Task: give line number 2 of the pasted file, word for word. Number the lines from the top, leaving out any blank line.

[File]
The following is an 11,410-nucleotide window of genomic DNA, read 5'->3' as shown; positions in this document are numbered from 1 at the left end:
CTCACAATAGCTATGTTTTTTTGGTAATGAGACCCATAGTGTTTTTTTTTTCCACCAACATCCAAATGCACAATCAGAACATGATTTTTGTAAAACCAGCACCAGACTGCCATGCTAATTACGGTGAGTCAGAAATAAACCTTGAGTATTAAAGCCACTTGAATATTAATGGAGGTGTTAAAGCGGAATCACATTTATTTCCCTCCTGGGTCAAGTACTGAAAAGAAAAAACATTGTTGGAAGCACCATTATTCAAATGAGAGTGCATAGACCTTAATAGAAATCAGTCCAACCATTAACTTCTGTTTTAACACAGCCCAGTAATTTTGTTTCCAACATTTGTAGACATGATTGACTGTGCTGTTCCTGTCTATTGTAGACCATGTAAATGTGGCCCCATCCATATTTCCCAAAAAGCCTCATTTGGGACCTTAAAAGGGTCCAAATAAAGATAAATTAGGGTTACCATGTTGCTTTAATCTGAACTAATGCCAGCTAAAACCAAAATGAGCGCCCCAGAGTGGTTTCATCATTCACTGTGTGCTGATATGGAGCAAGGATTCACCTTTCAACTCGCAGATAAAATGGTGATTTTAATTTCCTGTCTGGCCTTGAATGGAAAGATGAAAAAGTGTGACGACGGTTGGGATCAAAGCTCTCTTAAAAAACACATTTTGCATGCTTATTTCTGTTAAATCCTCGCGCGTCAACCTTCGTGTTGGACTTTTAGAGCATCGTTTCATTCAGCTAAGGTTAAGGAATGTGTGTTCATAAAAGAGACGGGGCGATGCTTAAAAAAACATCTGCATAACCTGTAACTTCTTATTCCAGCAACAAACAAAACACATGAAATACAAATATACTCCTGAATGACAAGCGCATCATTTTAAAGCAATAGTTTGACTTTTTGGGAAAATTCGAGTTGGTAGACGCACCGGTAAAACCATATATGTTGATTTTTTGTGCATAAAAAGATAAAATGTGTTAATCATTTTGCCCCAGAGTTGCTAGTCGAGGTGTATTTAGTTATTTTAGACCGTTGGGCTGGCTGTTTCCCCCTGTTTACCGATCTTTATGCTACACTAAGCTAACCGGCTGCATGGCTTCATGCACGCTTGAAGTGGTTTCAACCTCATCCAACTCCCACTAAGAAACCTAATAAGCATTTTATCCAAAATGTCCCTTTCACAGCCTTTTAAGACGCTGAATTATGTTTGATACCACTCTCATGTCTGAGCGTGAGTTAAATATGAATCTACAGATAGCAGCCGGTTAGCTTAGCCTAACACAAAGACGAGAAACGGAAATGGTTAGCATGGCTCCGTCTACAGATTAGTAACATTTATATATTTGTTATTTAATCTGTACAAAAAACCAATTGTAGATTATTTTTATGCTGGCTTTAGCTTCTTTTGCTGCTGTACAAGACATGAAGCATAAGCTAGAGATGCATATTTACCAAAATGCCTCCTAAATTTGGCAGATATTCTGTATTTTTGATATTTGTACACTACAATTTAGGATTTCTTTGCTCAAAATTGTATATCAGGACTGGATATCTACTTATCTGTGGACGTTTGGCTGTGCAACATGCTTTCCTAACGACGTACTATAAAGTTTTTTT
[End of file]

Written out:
CTCACAATAGCTATGTTTTTTTGGTAATGAGACCCATAGTGTTTTTTTTTTCCACCAACATCCAAATGCACAATCAGAACATGATTTTTGTAAAACCAGCACCAGACTGCCATGCTAATTACGGTGAGTCAGAAATAAACCTTGAGTATTAAAGCCACTTGAATATTAATGGAGGTGTTAAAGCGGAATCACATTTATTTCCCTCCTGGGTCAAGTACTGAAAAGAAAAAACATTGTTGGAAGCACCATTATTCAAATGAGAGTGCATAGACCTTAATAGAAATCAGTCCAACCATTAACTTCTGTTTTAACACAGCCCAGTAATTTTGTTTCCAACATTTGTAGACATGATTGACTGTGCTGTTCCTGTCTATTGTAGACCATGTAAATGTGGCCCCATCCATATTTCCCAAAAAGCCTCATTTGGGACCTTAAAAGGGTCCAAATAAAGATAAATTAGGGTTACCATGTTGCTTTAATCTGAACTAATGCCAGCTAAAACCAAAATGAGCGCCCCAGAGTGGTTTCATCATTCACTGTGTGCTGATATGGAGCAAGGATTCACCTTTCAACTCGCAGATAAAATGGTGATTTTAATTTCCTGTCTGGCCTTGAATGGAAAGATGAAAAAGTGTGACGACGGTTGGGATCAAAGCTCTCTTAAAAAACACATTTTGCATGCTTATTTCTGTTAAATCCTCGCGCGTCAACCTTCGTGTTGGACTTTTAGAGCATCGTTTCATTCAGCTAAGGTTAAGGAATGTGTGTTCATAAAAGAGACGGGGCGATGCTTAAAAAAACATCTGCATAACCTGTAACTTCTTATTCCAGCAACAAACAAAACACATGAAATACAAATATACTCCTGAATGACAAGCGCATCATTTTAAAGCAATAGTTTGACTTTTTGGGAAAATTCGAGTTGGTAGACGCACCGGTAAAACCATATATGTTGATTTTTTGTGCATAAAAAGATAAAATGTGTTAATCATTTTGCCCCAGAGTTGCTAGTCGAGGTGTATTTAGTTATTTTAGACCGTTGGGCTGGCTGTTTCCCCCTGTTTACCGATCTTTATGCTACACTAAGCTAACCGGCTGCATGGCTTCATGCACGCTTGAAGTGGTTTCAACCTCATCCAACTCCCACTAAGAAACCTAATAAGCATTTTATCCAAAATGTCCCTTTCACAGCCTTTTAAGACGCTGAATTATGTTTGATACCACTCTCATGTCTGAGCGTGAGTTAAATATGAATCTACAGATAGCAGCCGGTTAGCTTAGCCTAACACAAAGACGAGAAACGGAAATGGTTAGCATGGCTCCGTCTACAGATTAGTAACATTTATATATTTGTTATTTAATCTGTACAAAAAACCAATTGTAGATTATTTTTATGCTGGCTTTAGCTTCTTTTGCTGCTGTACAAGACATGAAGCATAAGCTAGAGATGCATATTTACCAAAATGCCTCCTAAATTTGGCAGATATTCTGTATTTTTGATATTTGTACACTACAATTTAGGATTTCTTTGCTCAAAATTGTATATCAGGACTGGATATCTACTTATCTGTGGACGTTTGGCTGTGCAACATGCTTTCCTAACGACGTACTATAAAGTTTTTTT